On one level this conflict works politically, with Victor representing the rootless, capitalistic bourgeoisie and Anton representing the old, feudal order (he bullies the fishermen into virtual submission). A friend of mine cautioned me against seeing the film this way, though: she asked to me to watch it differently, from a non-political angle. I did, and still the political content of the plot came through.

And to me, that’s the beauty of Dharmasena Pathiraja’s cinema. Even in his other films – Ahas Gawwa, Eya Dan Loku Lamayek, Para Dige, and Soldadu Unnahe – he is able to explore such perennial themes as exploitation and love from a politically textured angle. Para Dige, for instance, at first follows a superficially simple plot: a man and woman (unmarried) conspire to raise money for an abortion.

But look closer, and you will see the “political subtext”, in how Chandare (Vijaya Kumaratunga) has to toil to raise the money, how his and her girlfriend’s friendship with a relatively affluent girl (Vasanthi Chathurani) goes nowhere when she disappears once the first half of the story is done (we are left untold where she is, surprisingly), and how, in that iconic ending, the couple decide to marry rather hurriedly and are left with the question “What next?” as they cross the road.

Like his other films, Para Dige didn’t win dividends at the box-office. But there’s a kind of freshness in it which I have not come across in the films of other directors. This freshness can’t be defined, it can only be seen and experienced. I suppose most directors are spontaneous in their plot-lines, but the truth is that with Pathiraja this spontaneity emerges effortlessly when one sequence shifts to the other.

This was evident even in his debut, Ahas Gawwa, which as Regi Siriwardena correctly noted contained some “technical roughnesses” characteristic of a first film. Notwithstanding those roughnesses, though, Ahas Gawwa virtually redefined the film-going audience in this country. As his later films would show, this was very much because of his fresh outlook on the film-making process.

He at once identified with the community he was portraying. He was also someone who could deftly chisel the politics of whatever he was filming. That explains why, at the end of the day, we can watch and re-watch Para Dige and Ahas Gawwa and still be enthralled by their story-lines, regardless of whether or not we understood the politics embedded in them cogently. With Pathiraja politics and life weren’t clean different. It is to his credit that, contrary to what most playwrights were doing in his time, he was able to mingle the two together in a way which won audiences everywhere, of whatever political denomination.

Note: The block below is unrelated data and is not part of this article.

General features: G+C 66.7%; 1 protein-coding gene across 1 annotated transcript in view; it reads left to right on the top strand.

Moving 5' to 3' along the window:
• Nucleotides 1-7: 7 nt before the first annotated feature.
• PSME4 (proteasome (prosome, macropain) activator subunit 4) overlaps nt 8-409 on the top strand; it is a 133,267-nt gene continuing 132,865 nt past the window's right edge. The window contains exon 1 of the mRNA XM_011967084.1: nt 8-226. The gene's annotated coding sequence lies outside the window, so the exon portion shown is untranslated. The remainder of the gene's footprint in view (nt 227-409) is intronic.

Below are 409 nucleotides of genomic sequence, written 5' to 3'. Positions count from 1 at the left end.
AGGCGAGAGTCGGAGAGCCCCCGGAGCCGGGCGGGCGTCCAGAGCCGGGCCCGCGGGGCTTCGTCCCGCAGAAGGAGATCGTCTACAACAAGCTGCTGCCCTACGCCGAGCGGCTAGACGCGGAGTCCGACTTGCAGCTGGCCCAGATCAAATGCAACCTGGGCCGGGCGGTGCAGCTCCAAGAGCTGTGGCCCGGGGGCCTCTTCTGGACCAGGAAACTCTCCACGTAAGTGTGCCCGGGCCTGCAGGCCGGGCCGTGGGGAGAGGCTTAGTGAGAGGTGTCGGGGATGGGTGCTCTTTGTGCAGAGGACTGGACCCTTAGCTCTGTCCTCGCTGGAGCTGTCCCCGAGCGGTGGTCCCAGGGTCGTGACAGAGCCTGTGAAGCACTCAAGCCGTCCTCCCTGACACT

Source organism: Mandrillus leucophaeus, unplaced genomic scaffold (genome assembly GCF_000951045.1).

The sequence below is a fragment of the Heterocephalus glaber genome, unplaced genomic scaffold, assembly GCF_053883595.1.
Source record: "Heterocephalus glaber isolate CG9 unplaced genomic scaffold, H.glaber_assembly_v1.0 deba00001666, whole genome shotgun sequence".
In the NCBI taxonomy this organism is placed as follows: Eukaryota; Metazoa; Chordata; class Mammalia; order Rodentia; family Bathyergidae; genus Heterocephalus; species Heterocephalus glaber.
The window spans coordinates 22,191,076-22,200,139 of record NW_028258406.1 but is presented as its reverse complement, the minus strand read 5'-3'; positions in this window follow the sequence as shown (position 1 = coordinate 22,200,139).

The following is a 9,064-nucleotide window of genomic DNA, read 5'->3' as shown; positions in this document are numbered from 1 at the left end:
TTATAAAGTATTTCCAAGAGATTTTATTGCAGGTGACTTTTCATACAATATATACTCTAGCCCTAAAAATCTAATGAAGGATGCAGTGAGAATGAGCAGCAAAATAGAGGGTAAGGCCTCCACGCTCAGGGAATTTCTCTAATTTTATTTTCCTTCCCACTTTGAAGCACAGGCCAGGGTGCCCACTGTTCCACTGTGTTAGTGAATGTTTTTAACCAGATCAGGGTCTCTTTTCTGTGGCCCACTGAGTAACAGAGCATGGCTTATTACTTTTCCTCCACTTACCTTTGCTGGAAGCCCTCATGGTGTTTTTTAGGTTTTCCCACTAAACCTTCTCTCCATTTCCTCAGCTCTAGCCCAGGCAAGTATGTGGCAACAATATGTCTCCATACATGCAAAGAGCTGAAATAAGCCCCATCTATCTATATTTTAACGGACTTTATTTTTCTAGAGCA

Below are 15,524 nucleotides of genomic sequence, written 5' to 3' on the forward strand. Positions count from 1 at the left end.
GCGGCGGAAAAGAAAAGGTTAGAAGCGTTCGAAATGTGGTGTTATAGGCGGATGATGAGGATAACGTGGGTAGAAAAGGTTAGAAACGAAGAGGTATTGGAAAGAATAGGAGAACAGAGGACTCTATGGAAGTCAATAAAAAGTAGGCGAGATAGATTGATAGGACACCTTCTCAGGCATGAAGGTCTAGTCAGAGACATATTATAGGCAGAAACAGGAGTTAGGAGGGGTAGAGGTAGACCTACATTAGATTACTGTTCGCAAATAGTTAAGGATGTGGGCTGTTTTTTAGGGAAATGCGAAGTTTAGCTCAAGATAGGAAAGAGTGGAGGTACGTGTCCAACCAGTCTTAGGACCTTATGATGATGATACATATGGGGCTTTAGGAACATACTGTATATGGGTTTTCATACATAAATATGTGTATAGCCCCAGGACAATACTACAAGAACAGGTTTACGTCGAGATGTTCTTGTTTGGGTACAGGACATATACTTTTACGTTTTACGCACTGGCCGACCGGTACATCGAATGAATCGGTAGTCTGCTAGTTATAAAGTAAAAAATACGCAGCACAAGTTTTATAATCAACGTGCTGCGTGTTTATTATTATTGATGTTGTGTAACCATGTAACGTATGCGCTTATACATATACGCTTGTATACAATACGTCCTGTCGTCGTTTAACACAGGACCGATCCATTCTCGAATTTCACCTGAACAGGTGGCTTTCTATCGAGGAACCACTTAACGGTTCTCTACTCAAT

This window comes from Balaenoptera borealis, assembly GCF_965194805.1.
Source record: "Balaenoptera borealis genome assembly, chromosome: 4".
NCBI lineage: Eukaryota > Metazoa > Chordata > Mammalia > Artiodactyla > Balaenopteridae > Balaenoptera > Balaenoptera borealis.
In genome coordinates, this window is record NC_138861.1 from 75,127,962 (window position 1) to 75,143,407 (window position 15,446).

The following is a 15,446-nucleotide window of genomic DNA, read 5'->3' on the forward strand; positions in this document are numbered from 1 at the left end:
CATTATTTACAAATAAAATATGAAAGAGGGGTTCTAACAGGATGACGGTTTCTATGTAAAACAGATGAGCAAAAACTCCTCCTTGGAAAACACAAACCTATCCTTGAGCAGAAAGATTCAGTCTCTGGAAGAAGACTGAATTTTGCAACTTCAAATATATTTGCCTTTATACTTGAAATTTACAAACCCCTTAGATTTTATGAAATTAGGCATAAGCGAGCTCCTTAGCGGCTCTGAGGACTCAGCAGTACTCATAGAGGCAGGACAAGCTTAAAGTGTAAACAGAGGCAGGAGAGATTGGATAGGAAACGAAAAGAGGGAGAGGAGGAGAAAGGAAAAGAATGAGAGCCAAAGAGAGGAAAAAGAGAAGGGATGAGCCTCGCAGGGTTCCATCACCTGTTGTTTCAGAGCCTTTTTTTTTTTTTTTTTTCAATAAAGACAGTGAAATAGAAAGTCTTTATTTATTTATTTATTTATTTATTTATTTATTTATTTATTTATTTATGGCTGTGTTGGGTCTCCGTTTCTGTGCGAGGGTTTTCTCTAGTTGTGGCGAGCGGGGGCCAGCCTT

These are all reflections, of course. They don’t pretend to be anything else. Spatial constraints restrict me from delving into them further, but I will write this: in terms of a political cinema, we haven’t seen many directors tackle social issues effortlessly. All too often, it must be said, their shallowness shows, and because of that their films even betray a crass, one-dimensional reading of whatever that issue is.

With Dharmasena Pathiraja we saw a different director. He was not afraid of exploring. He was not afraid of chiseling politics with what he filmed. True to his outlook, that shows in his films. And true to his outlook, the fact that it shows doesn’t mean that he grafted his politics one-dimensionally, without regard for the common, intelligent viewer, who went to watch and rate a movie not on the basis of his affiliation with its politics but of how well it stood by its own ambition and communicated a live, real experience (with or without politics, of course) to him.

On that count Pathiraja has won. And on that count we still relish his work. Small wonder.

Written for: The Island LIFESTYLE, May 1 2016

Sunday, May 1, 2016

For D. B. Nihalsinghe: A Tribute

Films are built on directors, writers, actors, and technicians. The French turned the director into an author, and claimed (somewhat erroneously) that if he were given a substantial part to play in the shaping of the film in question, that film would be his product as far as ownership went. This theory, popular back in its day, ignored filmmaking as a collaborative art. The late Gore Vidal, in one of his essays on the cinema ("Who Makes the Movies?", rejected it on the basis that scriptwriters, not directors, had a larger say in the making of a film. No wonder. Vidal was a scriptwriter himself.